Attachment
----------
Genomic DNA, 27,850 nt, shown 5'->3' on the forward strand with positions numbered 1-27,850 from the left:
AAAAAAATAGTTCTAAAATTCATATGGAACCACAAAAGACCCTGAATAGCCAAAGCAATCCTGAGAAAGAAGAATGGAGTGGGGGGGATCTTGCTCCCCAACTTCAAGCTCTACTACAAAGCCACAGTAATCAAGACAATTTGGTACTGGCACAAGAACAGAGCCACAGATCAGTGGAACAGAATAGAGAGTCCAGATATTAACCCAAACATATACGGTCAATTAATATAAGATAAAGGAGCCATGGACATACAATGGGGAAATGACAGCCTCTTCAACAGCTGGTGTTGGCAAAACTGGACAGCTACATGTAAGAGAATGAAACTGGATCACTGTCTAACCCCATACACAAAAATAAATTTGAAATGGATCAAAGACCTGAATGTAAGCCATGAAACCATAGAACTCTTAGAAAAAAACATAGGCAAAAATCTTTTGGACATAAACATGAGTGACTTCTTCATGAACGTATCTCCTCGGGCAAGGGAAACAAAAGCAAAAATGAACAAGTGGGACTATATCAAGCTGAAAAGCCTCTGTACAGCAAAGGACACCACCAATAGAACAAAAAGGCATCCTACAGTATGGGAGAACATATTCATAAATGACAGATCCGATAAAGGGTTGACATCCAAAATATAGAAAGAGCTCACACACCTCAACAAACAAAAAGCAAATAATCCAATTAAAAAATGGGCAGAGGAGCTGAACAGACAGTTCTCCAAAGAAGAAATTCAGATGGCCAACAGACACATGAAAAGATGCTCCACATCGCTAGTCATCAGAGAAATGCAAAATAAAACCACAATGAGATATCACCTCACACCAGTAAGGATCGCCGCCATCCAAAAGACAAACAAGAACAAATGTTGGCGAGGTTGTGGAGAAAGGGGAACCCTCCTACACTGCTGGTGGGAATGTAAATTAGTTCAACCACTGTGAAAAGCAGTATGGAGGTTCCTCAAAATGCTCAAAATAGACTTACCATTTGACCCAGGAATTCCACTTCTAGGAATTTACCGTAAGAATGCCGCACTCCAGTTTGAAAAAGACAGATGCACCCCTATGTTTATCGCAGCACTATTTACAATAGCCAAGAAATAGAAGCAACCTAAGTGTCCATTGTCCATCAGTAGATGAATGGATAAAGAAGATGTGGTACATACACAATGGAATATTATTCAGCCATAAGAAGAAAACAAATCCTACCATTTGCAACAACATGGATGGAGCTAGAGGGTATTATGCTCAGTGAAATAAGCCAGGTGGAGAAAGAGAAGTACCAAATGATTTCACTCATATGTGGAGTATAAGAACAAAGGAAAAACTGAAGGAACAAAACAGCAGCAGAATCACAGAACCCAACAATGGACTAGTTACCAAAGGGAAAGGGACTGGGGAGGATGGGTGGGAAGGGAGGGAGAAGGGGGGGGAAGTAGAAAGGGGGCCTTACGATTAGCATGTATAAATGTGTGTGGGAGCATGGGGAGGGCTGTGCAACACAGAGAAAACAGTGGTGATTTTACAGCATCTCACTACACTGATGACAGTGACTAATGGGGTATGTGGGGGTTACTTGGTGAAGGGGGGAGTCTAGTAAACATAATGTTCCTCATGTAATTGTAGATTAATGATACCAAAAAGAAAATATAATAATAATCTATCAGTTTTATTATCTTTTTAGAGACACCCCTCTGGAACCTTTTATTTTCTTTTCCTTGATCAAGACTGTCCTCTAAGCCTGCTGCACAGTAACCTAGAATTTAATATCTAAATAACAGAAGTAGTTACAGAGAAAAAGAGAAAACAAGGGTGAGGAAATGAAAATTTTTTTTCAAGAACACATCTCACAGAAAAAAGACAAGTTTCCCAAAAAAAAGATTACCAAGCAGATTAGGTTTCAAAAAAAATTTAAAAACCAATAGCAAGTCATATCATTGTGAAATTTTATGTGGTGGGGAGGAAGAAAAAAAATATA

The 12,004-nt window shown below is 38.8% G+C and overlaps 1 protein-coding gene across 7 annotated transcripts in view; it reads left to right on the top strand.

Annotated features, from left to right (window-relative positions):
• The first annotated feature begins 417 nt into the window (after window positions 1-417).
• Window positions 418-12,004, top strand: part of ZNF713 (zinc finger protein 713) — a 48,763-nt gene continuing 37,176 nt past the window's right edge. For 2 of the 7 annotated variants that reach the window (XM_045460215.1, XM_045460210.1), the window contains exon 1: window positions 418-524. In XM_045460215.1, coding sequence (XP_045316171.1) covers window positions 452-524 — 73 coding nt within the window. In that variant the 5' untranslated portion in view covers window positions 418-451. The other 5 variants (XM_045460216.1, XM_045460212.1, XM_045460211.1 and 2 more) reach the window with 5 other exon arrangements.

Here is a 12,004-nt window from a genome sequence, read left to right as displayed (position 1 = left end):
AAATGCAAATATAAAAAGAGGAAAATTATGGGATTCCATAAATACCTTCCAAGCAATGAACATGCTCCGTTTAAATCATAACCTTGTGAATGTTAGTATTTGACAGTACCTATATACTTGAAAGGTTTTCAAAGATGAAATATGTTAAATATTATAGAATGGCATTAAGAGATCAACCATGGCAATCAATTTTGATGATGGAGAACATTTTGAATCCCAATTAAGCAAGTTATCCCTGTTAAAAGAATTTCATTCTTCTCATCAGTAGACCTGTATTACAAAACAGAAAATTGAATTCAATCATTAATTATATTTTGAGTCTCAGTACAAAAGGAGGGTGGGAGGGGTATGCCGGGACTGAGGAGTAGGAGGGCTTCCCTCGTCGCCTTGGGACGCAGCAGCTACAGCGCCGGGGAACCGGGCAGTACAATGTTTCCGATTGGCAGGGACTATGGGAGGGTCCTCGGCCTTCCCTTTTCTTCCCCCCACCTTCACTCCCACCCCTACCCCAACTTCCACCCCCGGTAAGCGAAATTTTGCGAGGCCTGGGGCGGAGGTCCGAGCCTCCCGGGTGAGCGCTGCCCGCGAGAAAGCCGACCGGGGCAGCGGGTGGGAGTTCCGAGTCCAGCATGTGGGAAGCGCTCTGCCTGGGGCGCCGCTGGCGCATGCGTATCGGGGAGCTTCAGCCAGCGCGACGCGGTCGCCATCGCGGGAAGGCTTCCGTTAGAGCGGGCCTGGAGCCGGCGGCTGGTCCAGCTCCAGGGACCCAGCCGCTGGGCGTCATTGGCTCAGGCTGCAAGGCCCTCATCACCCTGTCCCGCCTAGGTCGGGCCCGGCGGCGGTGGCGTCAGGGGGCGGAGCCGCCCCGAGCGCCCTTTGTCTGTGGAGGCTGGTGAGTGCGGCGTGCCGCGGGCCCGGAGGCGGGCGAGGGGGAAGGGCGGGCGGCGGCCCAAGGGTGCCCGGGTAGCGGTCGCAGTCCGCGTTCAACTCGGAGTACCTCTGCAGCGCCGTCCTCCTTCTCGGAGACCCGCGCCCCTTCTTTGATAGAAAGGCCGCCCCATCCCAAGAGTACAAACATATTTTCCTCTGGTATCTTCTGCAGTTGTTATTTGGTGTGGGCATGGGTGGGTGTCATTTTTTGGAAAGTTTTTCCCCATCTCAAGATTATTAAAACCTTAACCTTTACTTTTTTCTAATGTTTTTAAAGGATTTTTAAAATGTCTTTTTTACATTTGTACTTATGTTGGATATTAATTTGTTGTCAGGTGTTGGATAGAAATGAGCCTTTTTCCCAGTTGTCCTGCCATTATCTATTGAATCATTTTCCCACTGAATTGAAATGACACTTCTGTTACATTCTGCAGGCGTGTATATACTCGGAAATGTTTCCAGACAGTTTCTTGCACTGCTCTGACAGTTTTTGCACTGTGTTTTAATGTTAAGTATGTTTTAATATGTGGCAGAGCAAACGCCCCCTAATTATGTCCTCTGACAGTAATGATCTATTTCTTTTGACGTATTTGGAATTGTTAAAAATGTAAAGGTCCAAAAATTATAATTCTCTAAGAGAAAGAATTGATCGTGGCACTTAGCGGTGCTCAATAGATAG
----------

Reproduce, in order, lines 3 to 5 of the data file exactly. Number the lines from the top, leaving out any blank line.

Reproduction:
The 12,004-nt window shown below is 38.8% G+C and overlaps 1 protein-coding gene across 7 annotated transcripts in view; it reads left to right on the top strand.

Annotated features, from left to right (window-relative positions):
• The first annotated feature begins 417 nt into the window (after window positions 1-417).